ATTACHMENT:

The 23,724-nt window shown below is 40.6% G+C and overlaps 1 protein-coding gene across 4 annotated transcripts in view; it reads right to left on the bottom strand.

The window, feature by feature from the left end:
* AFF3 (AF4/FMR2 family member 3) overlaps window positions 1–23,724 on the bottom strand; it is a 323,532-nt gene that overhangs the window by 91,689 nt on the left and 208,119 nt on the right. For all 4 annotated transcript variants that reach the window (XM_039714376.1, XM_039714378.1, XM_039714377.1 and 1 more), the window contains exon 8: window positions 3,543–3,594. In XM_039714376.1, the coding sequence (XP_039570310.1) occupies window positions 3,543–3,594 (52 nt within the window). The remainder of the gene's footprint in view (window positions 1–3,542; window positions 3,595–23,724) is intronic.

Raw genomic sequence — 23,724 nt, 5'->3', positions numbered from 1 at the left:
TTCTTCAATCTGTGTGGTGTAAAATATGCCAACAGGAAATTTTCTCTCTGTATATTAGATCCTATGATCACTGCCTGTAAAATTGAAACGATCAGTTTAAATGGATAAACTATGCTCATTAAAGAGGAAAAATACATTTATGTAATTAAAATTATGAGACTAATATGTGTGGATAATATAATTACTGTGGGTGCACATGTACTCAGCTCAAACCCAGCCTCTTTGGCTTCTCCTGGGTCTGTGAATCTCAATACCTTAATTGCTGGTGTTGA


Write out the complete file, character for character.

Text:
The 23,724-nt window shown below is 40.6% G+C and overlaps 1 protein-coding gene across 4 annotated transcripts in view; it reads right to left on the bottom strand.

The window, feature by feature from the left end:
* AFF3 (AF4/FMR2 family member 3) overlaps window positions 1–23,724 on the bottom strand; it is a 323,532-nt gene that overhangs the window by 91,689 nt on the left and 208,119 nt on the right. For all 4 annotated transcript variants that reach the window (XM_039714376.1, XM_039714378.1, XM_039714377.1 and 1 more), the window contains exon 8: window positions 3,543–3,594. In XM_039714376.1, the coding sequence (XP_039570310.1) occupies window positions 3,543–3,594 (52 nt within the window). The remainder of the gene's footprint in view (window positions 1–3,542; window positions 3,595–23,724) is intronic.

Raw genomic sequence — 23,724 nt, 5'->3', positions numbered from 1 at the left:
TTCTTCAATCTGTGTGGTGTAAAATATGCCAACAGGAAATTTTCTCTCTGTATATTAGATCCTATGATCACTGCCTGTAAAATTGAAACGATCAGTTTAAATGGATAAACTATGCTCATTAAAGAGGAAAAATACATTTATGTAATTAAAATTATGAGACTAATATGTGTGGATAATATAATTACTGTGGGTGCACATGTACTCAGCTCAAACCCAGCCTCTTTGGCTTCTCCTGGGTCTGTGAATCTCAATACCTTAATTGCTGGTGTTGA